As the sun set in the Chapel last Wednesday, nearly forty Mills voices soared to its rafters — something that has not occurred here in over two decades.
The Mills Choir, established this year by senior Rebecca Johnson, is a student club involving undergraduates, graduate students, faculty and staff of all musical abilities, ages and genders. After only a couple rehearsals, they performed the Mills Hymn, “Fires of Wisdom,” at Convocation on Sept 28.
“I felt like Mills needed to have (a choir),” Johnson said. “All of the top women’s colleges have a choir, we’re the only one that doesn’t.”
Mount Holyoke College, Bryn Mawr and Barnard College all have choirs open to their students, but Mills has not had an official college choir since at least the 1980’s.
“Even 22 years ago (the Mills choir) wasn’t really an on-going thing,” said Cindy Beitmen, the Mills Choir conductor and Director of the Ensemble course at Mills for the last fifteen years.
The goal is to make this Mills Choir last and become an integral part of both the Mills and
“Our hope is to move into the Oakland community,” Johnson said. “We want to bring Mills out there, or the community in here.”
But in order to pursue this goal, the choir needs funding.
Currently, the Associated Students of Mills College (ASMC) is supporting the choir, giving it $2,800 for this school year in order to pay Beitmen for her time and for other expenses such as the choir’s T-shirts and music. After this year, however, ASMC does not plan on funding the choir any longer. And that is more than the Music Department could afford.
“Funding is almost impossible for new classes here,”
Despite the choir’s relatively small budget, the member response has been enormous.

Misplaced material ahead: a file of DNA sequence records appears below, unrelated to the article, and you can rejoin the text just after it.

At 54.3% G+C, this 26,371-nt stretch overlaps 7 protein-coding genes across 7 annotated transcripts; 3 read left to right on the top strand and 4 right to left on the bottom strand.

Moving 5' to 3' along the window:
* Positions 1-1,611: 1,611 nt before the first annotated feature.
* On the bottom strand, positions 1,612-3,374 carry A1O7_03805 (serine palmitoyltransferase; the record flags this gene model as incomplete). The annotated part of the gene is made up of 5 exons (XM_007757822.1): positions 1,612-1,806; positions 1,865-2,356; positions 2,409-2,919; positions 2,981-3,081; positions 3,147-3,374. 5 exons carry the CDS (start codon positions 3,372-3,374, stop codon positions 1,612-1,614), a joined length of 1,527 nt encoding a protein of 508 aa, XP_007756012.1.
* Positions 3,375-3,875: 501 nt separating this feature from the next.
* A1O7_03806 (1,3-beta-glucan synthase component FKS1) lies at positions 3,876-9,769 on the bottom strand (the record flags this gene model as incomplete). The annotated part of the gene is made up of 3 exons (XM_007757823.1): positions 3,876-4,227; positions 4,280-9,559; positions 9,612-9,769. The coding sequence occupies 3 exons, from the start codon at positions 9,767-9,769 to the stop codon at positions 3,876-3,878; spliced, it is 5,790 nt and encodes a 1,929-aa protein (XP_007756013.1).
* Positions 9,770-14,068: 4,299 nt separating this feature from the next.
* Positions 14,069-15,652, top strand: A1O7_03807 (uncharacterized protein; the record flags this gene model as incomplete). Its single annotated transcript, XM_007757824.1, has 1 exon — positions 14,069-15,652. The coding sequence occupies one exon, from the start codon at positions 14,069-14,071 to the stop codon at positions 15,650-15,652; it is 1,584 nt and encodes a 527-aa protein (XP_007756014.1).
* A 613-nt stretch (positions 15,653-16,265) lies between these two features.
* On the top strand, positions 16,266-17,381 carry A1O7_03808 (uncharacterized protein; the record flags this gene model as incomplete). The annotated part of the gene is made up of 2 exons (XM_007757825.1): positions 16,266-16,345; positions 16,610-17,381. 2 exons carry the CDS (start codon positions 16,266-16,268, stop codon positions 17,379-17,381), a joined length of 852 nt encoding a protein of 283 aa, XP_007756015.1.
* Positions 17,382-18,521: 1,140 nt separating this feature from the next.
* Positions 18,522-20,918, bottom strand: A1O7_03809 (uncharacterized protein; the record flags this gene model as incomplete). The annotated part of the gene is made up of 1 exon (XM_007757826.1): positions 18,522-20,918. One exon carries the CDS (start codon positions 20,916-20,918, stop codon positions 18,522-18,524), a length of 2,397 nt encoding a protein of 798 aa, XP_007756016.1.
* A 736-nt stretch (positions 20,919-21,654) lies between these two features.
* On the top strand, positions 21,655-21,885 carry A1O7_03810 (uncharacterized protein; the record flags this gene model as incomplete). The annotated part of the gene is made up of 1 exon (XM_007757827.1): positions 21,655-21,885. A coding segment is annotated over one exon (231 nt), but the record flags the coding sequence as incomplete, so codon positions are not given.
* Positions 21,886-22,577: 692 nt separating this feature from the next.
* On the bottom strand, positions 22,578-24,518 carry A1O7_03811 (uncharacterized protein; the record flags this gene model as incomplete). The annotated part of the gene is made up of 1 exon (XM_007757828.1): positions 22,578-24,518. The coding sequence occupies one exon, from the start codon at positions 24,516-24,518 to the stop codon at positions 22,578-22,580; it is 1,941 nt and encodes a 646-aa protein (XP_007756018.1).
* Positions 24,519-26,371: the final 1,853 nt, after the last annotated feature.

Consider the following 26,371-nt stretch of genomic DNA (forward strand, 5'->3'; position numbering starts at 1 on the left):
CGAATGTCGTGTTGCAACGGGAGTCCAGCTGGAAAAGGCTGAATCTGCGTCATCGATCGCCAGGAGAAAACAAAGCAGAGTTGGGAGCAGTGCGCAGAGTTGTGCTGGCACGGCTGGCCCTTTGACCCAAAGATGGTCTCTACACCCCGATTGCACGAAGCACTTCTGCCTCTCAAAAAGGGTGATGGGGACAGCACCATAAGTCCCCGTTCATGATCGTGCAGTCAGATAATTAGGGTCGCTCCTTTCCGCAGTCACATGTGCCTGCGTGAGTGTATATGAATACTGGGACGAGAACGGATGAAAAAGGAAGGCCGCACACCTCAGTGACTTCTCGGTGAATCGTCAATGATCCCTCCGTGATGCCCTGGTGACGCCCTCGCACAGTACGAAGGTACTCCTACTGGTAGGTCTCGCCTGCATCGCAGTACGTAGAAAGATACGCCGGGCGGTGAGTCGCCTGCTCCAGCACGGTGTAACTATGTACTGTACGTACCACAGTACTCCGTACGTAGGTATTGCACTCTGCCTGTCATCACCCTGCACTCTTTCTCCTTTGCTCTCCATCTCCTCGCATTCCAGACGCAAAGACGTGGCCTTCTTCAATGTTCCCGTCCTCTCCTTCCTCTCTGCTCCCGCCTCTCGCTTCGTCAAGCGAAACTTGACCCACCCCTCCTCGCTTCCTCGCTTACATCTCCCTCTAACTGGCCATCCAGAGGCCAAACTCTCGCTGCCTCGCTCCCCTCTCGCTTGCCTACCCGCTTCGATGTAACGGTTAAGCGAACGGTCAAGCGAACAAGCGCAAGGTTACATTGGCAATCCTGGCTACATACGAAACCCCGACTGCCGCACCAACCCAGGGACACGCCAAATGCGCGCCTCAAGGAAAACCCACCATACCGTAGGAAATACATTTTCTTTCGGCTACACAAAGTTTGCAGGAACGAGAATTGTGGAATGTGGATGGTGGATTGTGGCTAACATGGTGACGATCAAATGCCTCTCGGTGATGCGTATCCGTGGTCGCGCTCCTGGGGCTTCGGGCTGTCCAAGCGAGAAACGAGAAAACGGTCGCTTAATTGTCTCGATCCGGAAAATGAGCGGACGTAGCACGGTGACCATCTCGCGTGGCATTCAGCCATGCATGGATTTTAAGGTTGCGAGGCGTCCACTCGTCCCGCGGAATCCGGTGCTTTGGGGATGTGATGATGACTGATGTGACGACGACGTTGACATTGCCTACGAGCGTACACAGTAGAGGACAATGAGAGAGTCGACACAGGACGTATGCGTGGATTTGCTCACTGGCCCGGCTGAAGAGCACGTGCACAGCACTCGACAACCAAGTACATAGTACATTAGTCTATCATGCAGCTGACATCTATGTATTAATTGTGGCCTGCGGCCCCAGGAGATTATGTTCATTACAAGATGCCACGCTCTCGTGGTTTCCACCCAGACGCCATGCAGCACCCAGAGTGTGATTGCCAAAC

“There has been such a great response only in the first semester,” Beitmen said. “It’s only going
In order to maintain the choir after ASMC ceases to fund it, Kelsey Whiteside, the choir’s fundraising chair and a Mills music major, is planning events and contacting alumnae on behalf of the choir.
“I’m excited to be a part of it,” Whiteside said. “There are a lot of music people here, and having something big they can join at all skill levels is important.”
Beitmen keeps the choir rehearsal fun while maintaining a palpable level of excellence among the singers. Throughout the two hours of rehearsal time, there was not only beautiful music, but significant laughter and encouraging praise from Beitmen.
“You can really change a person simply by singing,” Beitmen said to the choir after a particularly amazing run through of one of
President Alecia DeCoudreaux listened in to one of the choir’s first rehearsals this semester, according to Whiteside.
“She realizes the importance of it,” Beitmen said. “This is the beginning of a new era.”
Sunday, Dec 9, 4 p.m.
Littlefield Concert Hall
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